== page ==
Ahead, the taillights of other cars line up to scoop the loop. The streetlights flash off the windshield, each other’s jewelry, each other’s teeth. The lights blur past in streaks.

 

I’m desperately trying to get the attention of the boys in the next car by desperately acting like I’m not trying to. I am desperately trying to get their attention by looking straight ahead while driving and hoping they will notice me not noticing or I am desperately trying to get their attention by commenting loudly about the boys in the car behind their car or I am trying to get their attention by laughing too loud and Marci’s quick, she joins in.

 

We are fucking hilarious. We are having such a good time.

 

Or My Boyfriend is driving the car with me in the front seat and Marci and The New Girl in the back and I am trying to act like I’m not jealous of Marci and The New Girl desperately trying to get the attention of the  boys next to us. The New Girl leans out the back window and starts to lift her shirt she is desperate but not desperate enough. Marci is though so she lifts her shirt and the boys’ car swerves and everybody screams and My Boyfriend floors it but can only go 20 feet before rear-ending the car in front of us so he slams on the brakes and everybody shrieks and it is epic.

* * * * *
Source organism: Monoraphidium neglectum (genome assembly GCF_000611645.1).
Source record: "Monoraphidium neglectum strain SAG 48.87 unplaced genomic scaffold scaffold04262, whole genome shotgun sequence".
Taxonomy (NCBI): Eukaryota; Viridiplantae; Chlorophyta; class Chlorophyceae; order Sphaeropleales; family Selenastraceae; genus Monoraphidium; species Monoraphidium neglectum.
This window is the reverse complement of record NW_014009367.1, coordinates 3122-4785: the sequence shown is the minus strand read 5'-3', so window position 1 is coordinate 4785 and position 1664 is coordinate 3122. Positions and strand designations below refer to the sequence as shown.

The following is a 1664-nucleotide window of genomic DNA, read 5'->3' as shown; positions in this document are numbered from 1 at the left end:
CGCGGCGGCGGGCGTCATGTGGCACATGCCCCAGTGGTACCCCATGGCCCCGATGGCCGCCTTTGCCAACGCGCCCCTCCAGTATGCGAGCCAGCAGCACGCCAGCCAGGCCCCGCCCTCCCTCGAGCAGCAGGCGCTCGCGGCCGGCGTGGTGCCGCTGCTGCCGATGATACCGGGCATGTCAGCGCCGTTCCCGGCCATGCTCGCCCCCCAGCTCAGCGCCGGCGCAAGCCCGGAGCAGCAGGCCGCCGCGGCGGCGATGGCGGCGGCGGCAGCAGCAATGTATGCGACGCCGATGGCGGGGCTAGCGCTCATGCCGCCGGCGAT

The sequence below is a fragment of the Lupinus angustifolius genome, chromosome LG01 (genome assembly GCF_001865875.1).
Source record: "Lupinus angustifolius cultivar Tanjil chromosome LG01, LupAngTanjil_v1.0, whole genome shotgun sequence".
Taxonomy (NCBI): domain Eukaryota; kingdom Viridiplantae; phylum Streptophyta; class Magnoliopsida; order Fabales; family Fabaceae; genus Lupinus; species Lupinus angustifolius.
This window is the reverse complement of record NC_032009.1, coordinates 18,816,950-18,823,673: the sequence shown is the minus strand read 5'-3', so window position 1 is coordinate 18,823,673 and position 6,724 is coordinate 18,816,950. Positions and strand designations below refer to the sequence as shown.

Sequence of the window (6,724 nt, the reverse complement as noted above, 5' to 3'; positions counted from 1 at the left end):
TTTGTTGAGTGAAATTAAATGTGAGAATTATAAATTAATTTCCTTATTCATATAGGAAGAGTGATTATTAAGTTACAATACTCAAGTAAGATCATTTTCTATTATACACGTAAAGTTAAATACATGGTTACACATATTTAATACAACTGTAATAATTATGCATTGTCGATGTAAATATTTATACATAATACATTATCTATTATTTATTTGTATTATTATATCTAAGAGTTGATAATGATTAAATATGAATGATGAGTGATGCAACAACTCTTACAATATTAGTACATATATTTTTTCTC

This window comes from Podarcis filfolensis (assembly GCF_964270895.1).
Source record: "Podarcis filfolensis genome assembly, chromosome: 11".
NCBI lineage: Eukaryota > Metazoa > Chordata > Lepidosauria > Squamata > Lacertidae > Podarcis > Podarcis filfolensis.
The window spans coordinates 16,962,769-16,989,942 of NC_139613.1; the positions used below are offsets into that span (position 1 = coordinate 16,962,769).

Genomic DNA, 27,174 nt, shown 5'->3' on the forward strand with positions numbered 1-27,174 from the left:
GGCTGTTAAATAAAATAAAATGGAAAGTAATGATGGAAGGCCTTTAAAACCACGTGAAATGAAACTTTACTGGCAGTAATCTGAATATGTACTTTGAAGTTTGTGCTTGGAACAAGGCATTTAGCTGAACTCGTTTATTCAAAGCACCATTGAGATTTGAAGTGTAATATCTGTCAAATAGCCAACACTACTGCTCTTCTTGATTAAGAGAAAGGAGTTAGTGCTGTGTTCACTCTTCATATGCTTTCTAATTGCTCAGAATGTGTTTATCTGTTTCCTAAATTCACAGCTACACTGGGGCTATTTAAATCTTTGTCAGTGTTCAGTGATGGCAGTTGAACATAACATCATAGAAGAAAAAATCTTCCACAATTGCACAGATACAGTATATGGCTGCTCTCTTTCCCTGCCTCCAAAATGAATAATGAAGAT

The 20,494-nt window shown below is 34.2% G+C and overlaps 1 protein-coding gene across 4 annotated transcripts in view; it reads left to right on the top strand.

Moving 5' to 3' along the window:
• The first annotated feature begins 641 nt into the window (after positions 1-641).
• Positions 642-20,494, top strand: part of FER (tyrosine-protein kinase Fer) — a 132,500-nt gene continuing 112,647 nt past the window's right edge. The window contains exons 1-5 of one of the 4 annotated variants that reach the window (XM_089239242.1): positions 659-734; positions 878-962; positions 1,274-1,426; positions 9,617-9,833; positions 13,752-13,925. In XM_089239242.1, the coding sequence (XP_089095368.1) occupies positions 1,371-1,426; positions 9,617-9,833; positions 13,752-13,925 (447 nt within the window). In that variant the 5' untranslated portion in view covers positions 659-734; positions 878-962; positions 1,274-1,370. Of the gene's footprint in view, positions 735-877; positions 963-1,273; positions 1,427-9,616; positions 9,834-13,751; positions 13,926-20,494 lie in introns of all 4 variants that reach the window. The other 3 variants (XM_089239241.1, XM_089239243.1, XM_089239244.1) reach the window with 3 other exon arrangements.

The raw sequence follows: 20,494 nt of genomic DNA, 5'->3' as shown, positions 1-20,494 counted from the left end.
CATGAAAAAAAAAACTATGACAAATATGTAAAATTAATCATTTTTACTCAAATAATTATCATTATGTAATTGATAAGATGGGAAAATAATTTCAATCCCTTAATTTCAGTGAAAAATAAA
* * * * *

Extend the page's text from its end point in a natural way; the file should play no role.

Or I am driving because My Boyfriend is tired because I need  the practice because I like to drive. My Boyfriend is riding shotgun. My Boyfriend is a big boy but his teammates in back are bigger and dumber. They are wearing different-colored letter jackets than the boys in the car next to us from Small Town Nearby. Ours are red and black. Theirs are blue and white. We are the Cardinals and they are the Bluejays or Dragons or Warriors. One of their boys spits his chew a little too close to the hand of one of our boys. Our boy says shit or fuck or damn. Their boy says shit or fuck or damn back. Our boy hucks ice from his cup. I yell EVERYONE BE QUIET because I can’t concentrate on driving and their boy yells WHY DON’T YOU TELL YOUR BITCH TO SHUT UP and My Boyfriend almost falls out of the car trying to get to their boys.